Incredibly Poor Performance - AMD K10 & Intel i350-T4 (igb driver)

  • Hi Everyone,

    I'm running pfSense 2.4.4-RELEASE-p1 on an older system with the following specs:

    • AMD Athlon II X2 255 (3.2GHz Dual Core)
    • 8GB DDR3-1333
    • Intel I350-T4 Quad Port NIC

    I'm not running any sort of packet inspection and I've made sure that powerd is set to maximum performance. The CPU clock is always at 3200MHz. The issue I'm having is insanely high CPU loads under relatively modest bandwidths, to the point that I can only push ~70mbit over a 1Gbit interface with iperf -s running on the pfsense box.

    I've tried disabling different hardware offloads but this hasn't changed anything. According to the documentation of the igb(4) driver only LRO should be disabled because it's not compatible with packet forwarding. So currently I'm running with TSO and Checksum offloading enabled.

    A quick overview of my setup:
    igb0: WAN
    igb1.1: LAN (default VLAN)
    igb1.2: PRIV (VLAN 10)
    igb2: SERVE

    My WAN connection is capable of a consistent 110/5. Initially when running a speedtest from a linux server behind igb2 I was only able to get 80/5 and top -aSH would show 100% WCPU assigned to kernel{igb0 : que 0}. The overall usage was approx 65% System and 25% interrupts.

    I had a read about using hw.igb.num_queues=1 to limit the number of queues and stop the queues contending for cores. This seems to have helped in that I can now get a consistent 110/5 on speedtests and the system load has disappeared completely, however I still have 40% interrupt load at these speeds.

    The most telling tests I've done are iperf tests between pfsense and the directly connected server. Running iperf with pfsense as the server results in 70mbit over a 1Gbit interface - top -aSH is showing 70% system CPU usage and 2.5% interrupt usage. The process kernel{igb2: que} is using 100% WCPU, iperf -s is also using 50% WCPU. It wouldn't surprise me if running the server on the older pfsense box was slower than when running it on my new server, but 70mbit seems very wrong.

    If the other server is the iperf server then I get results between 500 and 800mbit with 60% system usage in top and 20% interrupts at the start of the test, dropping to 5% by the end. All the system usage is again kernel{igb2: que} with about 80% WCPU, the iperf -c process is down to 15% WCPU.

    It seems as though the igb driver in this case is happy to send data (still not as fast as it should) but really dislikes receiving it. The other thing I find confusing is that during the speedtests where I'm able to get 110/5 on a server behind the pfsense box the pfsense box is receiving all that traffic, running through firewall rules and then routing it out, but isn't locking up a thread with kernel{igb0: que} any more.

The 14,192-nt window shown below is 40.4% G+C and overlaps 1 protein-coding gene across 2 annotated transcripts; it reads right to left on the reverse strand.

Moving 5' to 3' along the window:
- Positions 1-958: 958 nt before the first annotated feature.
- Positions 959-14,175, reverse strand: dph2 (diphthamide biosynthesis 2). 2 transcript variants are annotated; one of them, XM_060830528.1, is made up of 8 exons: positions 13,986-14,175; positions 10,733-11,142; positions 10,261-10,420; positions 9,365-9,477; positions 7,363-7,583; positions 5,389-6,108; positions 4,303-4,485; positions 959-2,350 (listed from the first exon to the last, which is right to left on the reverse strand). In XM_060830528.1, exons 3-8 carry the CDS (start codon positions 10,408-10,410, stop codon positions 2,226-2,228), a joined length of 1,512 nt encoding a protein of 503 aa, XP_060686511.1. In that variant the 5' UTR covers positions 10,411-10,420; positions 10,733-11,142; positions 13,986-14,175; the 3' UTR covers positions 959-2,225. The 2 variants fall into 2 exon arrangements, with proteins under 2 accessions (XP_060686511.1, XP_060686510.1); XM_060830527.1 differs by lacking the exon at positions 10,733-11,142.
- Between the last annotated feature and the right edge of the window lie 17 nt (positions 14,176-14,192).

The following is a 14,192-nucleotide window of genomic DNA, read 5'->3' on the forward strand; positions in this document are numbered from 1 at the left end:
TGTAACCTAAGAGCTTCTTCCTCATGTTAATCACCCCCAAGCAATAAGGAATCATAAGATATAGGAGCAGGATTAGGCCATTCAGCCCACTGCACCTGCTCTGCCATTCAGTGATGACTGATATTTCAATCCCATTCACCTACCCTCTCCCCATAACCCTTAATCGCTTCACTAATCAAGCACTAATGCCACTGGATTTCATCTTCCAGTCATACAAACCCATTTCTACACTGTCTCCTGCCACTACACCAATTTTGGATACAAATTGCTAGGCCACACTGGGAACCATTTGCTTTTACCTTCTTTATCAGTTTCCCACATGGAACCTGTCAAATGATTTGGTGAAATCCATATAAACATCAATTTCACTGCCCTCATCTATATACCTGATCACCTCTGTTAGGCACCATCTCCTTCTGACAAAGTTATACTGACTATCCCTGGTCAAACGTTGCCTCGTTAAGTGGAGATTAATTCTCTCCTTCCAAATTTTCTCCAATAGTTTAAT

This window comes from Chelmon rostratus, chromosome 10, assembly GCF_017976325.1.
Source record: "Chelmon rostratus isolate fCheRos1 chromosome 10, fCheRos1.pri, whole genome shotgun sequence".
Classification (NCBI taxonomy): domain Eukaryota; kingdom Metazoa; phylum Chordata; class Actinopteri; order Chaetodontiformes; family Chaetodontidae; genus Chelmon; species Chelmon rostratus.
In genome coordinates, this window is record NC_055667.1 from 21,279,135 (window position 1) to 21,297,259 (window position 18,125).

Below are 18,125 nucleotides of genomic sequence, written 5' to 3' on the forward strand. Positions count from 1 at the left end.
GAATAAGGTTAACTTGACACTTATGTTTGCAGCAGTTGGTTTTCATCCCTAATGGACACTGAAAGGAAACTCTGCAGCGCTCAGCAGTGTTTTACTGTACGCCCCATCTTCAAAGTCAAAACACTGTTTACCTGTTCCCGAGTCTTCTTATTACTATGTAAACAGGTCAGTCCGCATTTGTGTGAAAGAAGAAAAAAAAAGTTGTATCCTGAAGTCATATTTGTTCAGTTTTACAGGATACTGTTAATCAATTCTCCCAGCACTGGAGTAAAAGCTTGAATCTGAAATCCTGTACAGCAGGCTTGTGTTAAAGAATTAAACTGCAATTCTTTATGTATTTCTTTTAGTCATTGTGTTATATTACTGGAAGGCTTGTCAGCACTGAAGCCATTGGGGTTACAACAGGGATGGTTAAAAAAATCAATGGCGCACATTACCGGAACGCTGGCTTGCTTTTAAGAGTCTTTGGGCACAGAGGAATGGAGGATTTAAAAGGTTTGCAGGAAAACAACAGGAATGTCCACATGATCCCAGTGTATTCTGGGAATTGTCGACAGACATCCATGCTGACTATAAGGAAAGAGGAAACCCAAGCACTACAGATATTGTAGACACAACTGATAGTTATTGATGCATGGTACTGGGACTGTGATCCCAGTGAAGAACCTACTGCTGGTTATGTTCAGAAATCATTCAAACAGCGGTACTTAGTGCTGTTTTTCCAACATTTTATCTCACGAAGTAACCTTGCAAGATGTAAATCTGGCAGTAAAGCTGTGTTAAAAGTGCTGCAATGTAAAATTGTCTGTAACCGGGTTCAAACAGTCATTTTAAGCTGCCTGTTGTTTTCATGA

The interrupt load still seems high and I'll admit I haven't yet tried forcing MSI rather than MSI-X interrupts to see if that changes anything, but to me this seems like some sort of a thread locking issue, I just don't know enough about the internals of the igb driver to know how to check.

    At this point my main concern is that I can't push data to the pfsense box faster than about 70mbit, which is a huge problem considering I'm running a backup ZFS pool in it. I know this hardware is relatively old these days but surely 2010 hardware should be perfectly capable of receiving (not routing) 1Gbit of data.

    I hope someone might be able to shed some light or point me in the direction of some more tests I can run to help narrow down what's causing this bottle neck. For reference I've always been a linux guy, this is my first venture into freebsd. Comfortable with unix style terminals, just don't know all the equivelent commands to Linux.

  • Netgate Administrator

    pfSense will perform better routing traffic than receiving it, that's what it's meant to do.

    But that it truly terrible performance! Something is very badly wrong there.
    iperf should not be using 50% of a core to push 70Mbps. Are you sure it's actually running at 3.2GHz? It seems more like 300MHz...

    Try enabling powerd if you have not or disabling it if you have. Sys > Adv > Misc.


  • So I managed to solve this with a BIOS update in the end. Part of the update process was clearing the CMOS so I had to change a bunch of settings back. The only setting I know was different that I chose to leave default this time was the ACPI HPET Table option. Previously it was enabled, now it's disabled. I don't really see how this would affect performance to the extent I was seeing, so I suspect it was something in the BIOS updates that solved the issue. Also MSI interrupts are definitely slower than MSI-X, they took me down to 50mbit.

    For the next sod that goes googling this, the Motherboard was an ASRock N68-S3 UCC. Initial BIOS version was 1.4, updated to 1.6. I'm now running all defaults except that I've restricted my queues to 1 per NIC with the following in /boot/loader.conf.local


    I'm doing this because I have a dual core CPU and 4 NICs, so I'm trying to reduce the amount of context switching. It may work fine as a default, but after the nightmare of getting it to this point I'm just going to leave it be.

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